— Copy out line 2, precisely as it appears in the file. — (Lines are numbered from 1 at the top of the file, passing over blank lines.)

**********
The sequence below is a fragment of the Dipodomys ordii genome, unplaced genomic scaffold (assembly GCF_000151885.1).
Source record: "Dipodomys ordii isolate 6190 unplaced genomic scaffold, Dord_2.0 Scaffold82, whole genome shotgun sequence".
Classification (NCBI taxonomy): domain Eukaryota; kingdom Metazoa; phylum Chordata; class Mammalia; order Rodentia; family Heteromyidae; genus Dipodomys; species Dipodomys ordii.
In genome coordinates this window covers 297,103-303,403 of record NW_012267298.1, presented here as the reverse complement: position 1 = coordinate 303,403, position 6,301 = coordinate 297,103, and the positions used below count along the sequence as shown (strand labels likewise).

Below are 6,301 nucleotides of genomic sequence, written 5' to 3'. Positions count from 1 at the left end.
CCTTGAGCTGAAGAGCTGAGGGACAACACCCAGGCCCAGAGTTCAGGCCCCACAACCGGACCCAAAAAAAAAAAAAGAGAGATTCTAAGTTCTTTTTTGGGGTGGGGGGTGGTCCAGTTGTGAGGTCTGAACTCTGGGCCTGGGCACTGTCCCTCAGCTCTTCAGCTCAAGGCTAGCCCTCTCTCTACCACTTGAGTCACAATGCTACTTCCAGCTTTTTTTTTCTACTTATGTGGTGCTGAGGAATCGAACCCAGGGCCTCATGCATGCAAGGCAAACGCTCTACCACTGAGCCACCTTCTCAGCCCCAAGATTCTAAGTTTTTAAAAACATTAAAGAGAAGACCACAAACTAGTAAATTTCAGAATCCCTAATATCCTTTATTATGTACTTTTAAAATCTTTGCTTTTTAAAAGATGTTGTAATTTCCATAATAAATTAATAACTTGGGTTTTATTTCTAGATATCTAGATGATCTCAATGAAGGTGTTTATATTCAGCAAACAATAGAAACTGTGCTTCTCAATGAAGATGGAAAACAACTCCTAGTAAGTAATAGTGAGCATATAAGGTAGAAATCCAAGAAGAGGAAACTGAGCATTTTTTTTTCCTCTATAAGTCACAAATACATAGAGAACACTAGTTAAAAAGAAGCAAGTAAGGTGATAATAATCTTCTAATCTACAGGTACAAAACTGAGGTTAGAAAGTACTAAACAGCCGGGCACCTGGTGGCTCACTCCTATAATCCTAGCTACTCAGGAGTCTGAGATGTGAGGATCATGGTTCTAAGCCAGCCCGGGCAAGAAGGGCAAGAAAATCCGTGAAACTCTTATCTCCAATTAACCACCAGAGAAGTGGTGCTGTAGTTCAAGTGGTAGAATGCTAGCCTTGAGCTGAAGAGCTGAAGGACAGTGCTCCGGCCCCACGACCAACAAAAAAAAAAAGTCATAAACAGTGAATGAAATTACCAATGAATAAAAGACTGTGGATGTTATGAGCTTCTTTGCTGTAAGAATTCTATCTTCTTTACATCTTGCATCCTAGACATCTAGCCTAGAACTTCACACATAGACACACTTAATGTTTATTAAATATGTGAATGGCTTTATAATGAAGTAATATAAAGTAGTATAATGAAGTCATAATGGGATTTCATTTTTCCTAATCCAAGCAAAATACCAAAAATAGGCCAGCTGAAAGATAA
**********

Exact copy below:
Source record: "Dipodomys ordii isolate 6190 unplaced genomic scaffold, Dord_2.0 Scaffold82, whole genome shotgun sequence".